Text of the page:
A new scientific effort will sequence the genes of critically endangered orcas of the Pacific Northwest to potentially find ways to save them.

The collaboration announced Thursday involves scientists with the National Oceanic and Atmospheric Administration’s Northwest Fisheries Science Center, the nonprofit Nature Conservancy and BGI, a global genomics company.

The project will sequence the full genome — the entire genetic code of a living thing — of more than 100 southern resident killer whales using samples collected over the past two decades. Initial results are expected next year.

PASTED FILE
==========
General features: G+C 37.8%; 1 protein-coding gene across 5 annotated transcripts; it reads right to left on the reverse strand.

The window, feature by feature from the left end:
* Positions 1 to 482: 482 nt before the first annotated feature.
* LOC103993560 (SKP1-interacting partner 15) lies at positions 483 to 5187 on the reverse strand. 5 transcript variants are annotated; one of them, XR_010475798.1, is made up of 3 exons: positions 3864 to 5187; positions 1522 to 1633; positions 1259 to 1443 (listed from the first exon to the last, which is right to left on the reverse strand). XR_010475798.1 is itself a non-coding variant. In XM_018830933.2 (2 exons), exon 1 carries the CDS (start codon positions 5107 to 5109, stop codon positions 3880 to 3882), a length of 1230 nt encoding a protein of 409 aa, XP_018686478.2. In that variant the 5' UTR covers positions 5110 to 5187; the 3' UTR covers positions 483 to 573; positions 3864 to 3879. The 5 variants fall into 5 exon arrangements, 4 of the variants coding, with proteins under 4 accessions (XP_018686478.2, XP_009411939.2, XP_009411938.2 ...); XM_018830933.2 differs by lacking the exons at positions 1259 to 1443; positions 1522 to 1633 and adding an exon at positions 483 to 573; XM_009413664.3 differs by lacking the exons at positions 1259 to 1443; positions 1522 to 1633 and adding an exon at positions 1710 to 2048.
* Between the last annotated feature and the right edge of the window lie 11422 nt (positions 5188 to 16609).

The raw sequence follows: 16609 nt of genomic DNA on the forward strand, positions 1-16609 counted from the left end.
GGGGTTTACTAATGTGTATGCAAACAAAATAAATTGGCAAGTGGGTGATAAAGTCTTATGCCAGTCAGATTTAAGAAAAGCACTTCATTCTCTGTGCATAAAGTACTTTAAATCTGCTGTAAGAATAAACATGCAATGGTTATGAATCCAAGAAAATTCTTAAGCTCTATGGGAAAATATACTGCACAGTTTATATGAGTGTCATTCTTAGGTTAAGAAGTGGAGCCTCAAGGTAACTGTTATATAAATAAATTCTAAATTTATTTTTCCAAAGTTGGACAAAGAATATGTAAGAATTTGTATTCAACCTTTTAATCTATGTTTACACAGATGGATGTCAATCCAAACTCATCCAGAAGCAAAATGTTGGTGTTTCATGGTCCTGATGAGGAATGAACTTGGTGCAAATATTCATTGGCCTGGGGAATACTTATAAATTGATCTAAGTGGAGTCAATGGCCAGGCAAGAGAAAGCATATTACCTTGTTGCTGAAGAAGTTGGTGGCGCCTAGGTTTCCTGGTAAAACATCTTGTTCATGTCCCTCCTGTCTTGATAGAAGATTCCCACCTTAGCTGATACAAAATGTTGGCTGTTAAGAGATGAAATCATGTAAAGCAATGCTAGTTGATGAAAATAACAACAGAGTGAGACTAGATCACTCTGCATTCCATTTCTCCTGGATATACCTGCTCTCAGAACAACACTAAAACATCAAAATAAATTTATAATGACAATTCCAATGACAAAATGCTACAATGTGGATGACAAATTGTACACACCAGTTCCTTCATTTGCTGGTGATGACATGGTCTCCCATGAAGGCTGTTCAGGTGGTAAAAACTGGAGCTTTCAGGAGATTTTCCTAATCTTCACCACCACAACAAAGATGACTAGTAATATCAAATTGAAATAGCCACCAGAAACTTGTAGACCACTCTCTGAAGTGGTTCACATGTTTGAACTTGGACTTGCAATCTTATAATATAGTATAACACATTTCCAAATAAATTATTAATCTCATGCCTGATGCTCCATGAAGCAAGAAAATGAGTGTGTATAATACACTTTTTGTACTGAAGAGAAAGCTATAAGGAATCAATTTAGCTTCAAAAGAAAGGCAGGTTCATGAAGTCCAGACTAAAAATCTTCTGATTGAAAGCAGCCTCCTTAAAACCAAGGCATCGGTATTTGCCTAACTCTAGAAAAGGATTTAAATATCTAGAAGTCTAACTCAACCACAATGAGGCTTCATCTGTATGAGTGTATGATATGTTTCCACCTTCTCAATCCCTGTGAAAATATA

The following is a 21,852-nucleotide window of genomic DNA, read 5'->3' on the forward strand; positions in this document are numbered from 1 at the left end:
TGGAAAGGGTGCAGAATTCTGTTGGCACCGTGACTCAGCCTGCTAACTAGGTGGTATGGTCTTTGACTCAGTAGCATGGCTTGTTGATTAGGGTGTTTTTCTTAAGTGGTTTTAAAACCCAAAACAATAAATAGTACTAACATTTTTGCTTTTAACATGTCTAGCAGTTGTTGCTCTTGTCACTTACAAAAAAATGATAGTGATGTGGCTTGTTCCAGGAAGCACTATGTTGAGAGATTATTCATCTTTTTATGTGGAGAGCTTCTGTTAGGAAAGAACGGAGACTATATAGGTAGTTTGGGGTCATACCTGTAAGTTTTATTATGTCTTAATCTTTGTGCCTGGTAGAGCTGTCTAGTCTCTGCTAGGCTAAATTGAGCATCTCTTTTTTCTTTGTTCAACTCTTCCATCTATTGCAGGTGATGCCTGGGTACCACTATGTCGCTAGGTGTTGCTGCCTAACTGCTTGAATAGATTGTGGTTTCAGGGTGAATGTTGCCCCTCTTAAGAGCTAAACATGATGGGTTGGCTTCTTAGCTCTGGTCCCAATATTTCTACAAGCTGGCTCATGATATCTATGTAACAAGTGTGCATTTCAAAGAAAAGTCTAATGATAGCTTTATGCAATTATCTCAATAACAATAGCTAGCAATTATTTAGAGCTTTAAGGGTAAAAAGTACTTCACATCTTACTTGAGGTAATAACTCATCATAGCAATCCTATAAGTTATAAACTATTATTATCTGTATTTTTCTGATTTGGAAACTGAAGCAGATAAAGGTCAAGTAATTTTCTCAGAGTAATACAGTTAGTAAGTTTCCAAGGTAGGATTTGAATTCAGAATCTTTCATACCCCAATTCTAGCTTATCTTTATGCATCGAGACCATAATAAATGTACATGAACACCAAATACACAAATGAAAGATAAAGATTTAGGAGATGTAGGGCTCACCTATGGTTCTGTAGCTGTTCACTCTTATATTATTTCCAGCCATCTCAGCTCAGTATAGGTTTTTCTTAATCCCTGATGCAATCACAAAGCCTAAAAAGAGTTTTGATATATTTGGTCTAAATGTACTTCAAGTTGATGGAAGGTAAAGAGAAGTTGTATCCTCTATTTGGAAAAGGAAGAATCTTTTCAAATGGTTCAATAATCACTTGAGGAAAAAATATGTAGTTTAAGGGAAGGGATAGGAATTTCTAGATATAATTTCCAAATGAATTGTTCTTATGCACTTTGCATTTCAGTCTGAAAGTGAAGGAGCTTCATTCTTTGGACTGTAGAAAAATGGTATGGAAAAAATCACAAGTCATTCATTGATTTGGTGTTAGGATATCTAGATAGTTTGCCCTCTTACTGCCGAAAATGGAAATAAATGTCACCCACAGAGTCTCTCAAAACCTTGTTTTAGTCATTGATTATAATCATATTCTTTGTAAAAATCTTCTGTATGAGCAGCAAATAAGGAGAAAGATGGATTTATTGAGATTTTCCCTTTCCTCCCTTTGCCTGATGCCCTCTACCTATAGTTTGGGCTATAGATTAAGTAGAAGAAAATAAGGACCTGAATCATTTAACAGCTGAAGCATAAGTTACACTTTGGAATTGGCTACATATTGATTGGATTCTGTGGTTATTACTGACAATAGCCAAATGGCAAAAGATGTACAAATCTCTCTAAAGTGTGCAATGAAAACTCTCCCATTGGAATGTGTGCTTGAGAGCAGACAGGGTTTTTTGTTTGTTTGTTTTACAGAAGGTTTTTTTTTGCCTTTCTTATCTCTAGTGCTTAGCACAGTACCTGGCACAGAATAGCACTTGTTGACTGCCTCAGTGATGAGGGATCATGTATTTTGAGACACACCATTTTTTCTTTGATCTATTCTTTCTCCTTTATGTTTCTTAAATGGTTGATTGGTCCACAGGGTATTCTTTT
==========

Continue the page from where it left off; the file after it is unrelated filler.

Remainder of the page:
FILE–In this July 31, 2015, file photo, an orca whale is shown in the Salish Sea in the San Juan Islands, Wash. A new scientific effort will map the genomes of critically endangered Pacific Northwest orcas to better understand their genetics and potentially find ways to save them from extinction. (AP Photo/Elaine Thompson, file)

Scientists say the information could help explain whether internal factors such as inbreeding or genetic variation in immune systems are preventing the whales from rebounding.

The orcas have struggled with pollution, boat noise and a dearth of their preferred prey, chinook salmon. There are only 74 in the group that has failed to reproduce successfully in the past three years.

Source: The Associated Press

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